Roundup: Emmy nominations, BBC presenter named, ABC drops defence

Emmy Awards emmy nominations

The Sun, AI-powered news reporting, Threads, Disney, Washington Post, Obligation for streamers

Business of Media

Veteran news anchor Huw Edwards named as BBC presenter in explicit images scandal

Veteran news anchor Huw Edwards was on Wednesday revealed by his wife as the BBC presenter accused of paying for explicit images but police said no criminal offence had been committed, reports the AFP.

Vicky Flind said in a statement that her husband was “suffering from serious mental health issues” and was now “receiving inpatient hospital care where he will stay for the foreseeable future”.

At the same time, the London Metropolitan Police issued a statement saying there was “no information to indicate that a criminal offence has been committed”.

The furore has been front page news and the lead story on radio and television news bulletins for six successive days, with frenzied speculation on social media about the star’s identity until the confirmation.

It comes after the BBC was rocked in recent years by scandals which saw some of their biggest names revealed as serial sex offenders.

Edwards, 61, is one of the most recognisable faces on UK television, and was the man entrusted with telling the world that Queen Elizabeth II had died.

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The Sun finds itself in line of fire over report on Huw Edwards

The Sun has faced many big controversies in its time. The tabloid’s reporting on Huw Edwards could soon be added to that list, reports The Guardian’s Jim Waterson.

Rupert Murdoch’s newspaper is facing serious questions over its reporting and ethical standards, after it alleged Edwards paid a 17-year-old for explicit images – only for police to conclude there was no evidence to support this allegation of serious criminal wrongdoing.

Days later, his wife said Edwards is in a hospital dealing with “serious mental health issues” and the newspaper is rapidly backtracking on its original story. Extraordinarily, on Wednesday night the Sun insisted its initial claim that the presenter had given a young person “more than £35,000 since they were 17 in return for sordid images” was not a suggestion of criminal activity.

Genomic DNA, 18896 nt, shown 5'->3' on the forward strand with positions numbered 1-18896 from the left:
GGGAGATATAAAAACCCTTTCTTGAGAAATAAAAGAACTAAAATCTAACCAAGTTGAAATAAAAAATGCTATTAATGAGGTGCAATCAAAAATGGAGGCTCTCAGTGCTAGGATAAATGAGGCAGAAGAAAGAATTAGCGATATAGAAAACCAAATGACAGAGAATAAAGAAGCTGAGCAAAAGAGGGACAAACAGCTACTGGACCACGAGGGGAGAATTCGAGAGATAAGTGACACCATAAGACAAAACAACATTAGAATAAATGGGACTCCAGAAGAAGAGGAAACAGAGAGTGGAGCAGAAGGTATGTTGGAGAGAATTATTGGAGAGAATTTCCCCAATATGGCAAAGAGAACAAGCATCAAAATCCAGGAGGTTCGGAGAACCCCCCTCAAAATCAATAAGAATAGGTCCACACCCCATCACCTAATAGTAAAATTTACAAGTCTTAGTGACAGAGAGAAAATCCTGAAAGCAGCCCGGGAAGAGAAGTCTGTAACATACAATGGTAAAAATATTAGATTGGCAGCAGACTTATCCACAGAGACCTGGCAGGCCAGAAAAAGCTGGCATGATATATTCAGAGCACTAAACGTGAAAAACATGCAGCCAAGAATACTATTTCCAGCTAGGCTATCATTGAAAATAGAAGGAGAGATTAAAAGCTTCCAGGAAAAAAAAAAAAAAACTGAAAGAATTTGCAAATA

Instead, the newspaper blamed other media outlets for misinterpreting its reporting and leading to the police getting involved, saying: “We must also re-emphasise that the Sun at no point in our original story alleged criminality and also took the decision neither to name Mr Edwards nor the young person involved in the allegations.”

Even before the police had cleared Edwards of illegal behaviour, doubts started to emerge over the Sun’s key allegation that he bought pictures from a 17-year-old. The young person in question, now an adult aged 20, issued a statement on Monday their lawyer saying the allegations were “rubbish”.

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Sky News UK identifies the major ‘red flag’ around AI-powered news reporting

Sky News UK science and technology editor Tom Clarke had concerns when it was first suggested he create an AI reporter. Were his bosses asking him to put himself out of a job, asks Press Gazette’s Charlotte Tobitt?

He quickly found, however, that although the “robot” reporter – the face and voice of which was based on Sky News producer Hanna Schnitzer – was better in some ways than Clarke first expected, he could breathe easy for now.

Clarke told Press Gazette the AI-generated reporter was “definitely better than I thought… it was perfectly decent, but it didn’t have any flair, any spark”. Crucially, although it could identify problems and issues from the news it had been given for training purposes, it “can’t put its finger on why that problem is happening or anything like that, because it doesn’t have an awareness of the world around it”.

“We are a very long way from AIs having that,” he said. “So, I think that whole question about will it replace the human role there – absolutely not.”